Information for Researchers No. 34 | 22 May 2019
Priority Programme “Nano Security: From Nano-Electronics to Secure Systems” (SPP 2253)
The Senate of the Deutsche Forschungsgemeinschaft (DFG, German Research Foundation) established the Priority Programme “Nano Security: From Nano-Electronics to Secure Systems” (SPP 2253). The programme is designed to run for six years. The present call invites proposals for the first three-year funding period.
Vision and Goals
Today’s societies critically depend on electronic systems. Past spectacular cyber-attacks have clearly demonstrated the vulnerability of existing systems and the need to prevent such attacks in the future. The majority of available cyber-defenses concentrate on protecting the software part of electronic systems or their communication interfaces. However, manufacturing technology advancements and the increasing hardware complexity provide a large number of challenges so that the focus of attackers has shifted towards the hardware level. In particular, we saw already evidence for powerful and successful hardware-level attacks that circumvent any software-level security mechanisms, including Rowhammer, Meltdown and Spectre.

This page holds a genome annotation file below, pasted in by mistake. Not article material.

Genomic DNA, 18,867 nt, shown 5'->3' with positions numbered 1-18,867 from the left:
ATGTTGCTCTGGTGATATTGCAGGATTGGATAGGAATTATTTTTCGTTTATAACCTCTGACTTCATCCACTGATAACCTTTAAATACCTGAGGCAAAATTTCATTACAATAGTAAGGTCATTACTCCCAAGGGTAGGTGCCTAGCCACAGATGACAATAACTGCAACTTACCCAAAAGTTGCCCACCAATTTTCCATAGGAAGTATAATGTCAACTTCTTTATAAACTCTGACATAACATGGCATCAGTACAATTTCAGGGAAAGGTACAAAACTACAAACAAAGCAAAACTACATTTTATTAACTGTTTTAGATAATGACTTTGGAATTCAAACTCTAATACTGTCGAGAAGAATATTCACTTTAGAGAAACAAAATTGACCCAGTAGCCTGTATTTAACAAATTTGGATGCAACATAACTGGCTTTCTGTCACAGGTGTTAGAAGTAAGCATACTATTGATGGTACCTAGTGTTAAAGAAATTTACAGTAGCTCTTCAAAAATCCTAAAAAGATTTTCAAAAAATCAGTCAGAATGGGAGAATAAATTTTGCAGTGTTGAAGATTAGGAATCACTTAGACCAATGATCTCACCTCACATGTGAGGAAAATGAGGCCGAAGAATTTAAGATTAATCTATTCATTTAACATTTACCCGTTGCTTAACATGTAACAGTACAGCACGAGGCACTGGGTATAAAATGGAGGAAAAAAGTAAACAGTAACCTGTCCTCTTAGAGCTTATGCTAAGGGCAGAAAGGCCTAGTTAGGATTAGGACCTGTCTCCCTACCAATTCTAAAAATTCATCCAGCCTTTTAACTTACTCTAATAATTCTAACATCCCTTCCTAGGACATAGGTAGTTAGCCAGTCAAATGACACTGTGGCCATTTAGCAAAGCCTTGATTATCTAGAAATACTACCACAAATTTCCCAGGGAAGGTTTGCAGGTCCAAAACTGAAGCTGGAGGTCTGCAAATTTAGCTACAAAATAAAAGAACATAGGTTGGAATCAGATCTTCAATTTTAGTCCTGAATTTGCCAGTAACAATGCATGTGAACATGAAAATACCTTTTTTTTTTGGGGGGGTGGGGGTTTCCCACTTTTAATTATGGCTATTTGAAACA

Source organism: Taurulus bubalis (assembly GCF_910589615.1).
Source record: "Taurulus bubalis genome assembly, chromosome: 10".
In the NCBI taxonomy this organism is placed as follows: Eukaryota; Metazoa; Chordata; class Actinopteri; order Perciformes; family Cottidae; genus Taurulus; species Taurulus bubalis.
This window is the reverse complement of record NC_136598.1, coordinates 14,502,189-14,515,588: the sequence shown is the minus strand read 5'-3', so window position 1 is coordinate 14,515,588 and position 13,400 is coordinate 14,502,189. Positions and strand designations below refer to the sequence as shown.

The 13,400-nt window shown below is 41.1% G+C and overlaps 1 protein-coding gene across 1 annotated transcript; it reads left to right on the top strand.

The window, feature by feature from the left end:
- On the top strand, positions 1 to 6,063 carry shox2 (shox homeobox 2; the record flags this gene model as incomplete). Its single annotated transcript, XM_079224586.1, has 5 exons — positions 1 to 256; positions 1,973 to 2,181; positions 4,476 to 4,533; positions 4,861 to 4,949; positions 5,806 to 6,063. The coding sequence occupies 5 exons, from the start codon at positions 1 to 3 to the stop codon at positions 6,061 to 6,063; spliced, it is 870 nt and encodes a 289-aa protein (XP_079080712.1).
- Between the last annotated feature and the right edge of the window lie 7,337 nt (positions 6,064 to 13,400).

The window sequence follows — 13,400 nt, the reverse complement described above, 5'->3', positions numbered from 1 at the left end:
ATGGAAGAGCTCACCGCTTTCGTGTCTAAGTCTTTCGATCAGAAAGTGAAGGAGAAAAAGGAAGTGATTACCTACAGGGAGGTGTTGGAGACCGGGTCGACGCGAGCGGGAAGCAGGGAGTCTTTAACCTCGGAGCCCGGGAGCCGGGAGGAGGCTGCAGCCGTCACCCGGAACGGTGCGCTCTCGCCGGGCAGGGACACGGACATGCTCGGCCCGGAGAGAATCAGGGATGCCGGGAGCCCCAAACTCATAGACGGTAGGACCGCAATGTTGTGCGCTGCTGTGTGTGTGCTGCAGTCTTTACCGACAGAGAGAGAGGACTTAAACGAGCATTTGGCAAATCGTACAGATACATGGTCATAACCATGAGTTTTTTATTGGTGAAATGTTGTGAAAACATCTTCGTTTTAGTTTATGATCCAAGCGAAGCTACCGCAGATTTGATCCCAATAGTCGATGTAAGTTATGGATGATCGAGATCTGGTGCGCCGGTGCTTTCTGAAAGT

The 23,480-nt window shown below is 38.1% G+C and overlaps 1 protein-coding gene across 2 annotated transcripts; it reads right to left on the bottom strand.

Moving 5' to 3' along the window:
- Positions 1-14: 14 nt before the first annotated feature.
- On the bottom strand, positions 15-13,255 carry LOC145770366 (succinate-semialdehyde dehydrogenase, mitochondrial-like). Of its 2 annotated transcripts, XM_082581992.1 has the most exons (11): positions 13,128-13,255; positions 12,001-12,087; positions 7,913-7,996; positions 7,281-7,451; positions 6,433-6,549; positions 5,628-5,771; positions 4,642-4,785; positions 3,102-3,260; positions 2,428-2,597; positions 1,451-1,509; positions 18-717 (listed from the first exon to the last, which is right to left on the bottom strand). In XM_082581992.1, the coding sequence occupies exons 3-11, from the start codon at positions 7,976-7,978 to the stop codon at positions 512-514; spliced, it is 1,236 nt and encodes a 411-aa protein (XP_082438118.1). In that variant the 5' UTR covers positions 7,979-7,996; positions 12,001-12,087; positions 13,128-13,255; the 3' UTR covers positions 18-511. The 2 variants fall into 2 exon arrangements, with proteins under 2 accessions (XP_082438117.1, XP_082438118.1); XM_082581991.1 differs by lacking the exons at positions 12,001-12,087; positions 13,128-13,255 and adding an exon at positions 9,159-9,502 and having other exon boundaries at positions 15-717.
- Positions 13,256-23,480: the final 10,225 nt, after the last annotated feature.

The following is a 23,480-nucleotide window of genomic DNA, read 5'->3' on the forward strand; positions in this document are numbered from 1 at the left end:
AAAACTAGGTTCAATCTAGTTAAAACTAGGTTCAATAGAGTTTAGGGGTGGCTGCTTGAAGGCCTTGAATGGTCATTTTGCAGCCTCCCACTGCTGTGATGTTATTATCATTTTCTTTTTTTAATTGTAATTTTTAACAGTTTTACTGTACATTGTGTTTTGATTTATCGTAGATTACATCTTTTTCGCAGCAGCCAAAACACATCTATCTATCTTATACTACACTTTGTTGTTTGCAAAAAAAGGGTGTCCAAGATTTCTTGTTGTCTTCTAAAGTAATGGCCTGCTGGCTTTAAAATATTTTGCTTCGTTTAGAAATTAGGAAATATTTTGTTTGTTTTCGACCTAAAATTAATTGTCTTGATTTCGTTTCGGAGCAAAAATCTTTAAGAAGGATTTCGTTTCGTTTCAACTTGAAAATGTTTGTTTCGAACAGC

These attacks happened on products built using state-of-the-art microelectronic technology, however, we are facing completely new security challenges due to the ongoing transition to radically new types of nano-electronic devices, such as memristors, spintronics, or carbon nanotubes. The use of such emerging nano-technologies is inevitable to continue the exponential improvement of integration density and address the key challenges related to energy efficiency, computing power and performance. Therefore, the entire industry, from foundries to circuit and system designers, are switching to these emerging nano-electronics alongside scaled CMOS technologies in heterogeneous integrated systems. These technologies come with a new set of properties and also facilitate the development of radically different computer architectures. The new technologies and architectures provide new opportunities for achieving security targets, but also raise questions about their vulnerabilities to new types of hardware-related attacks.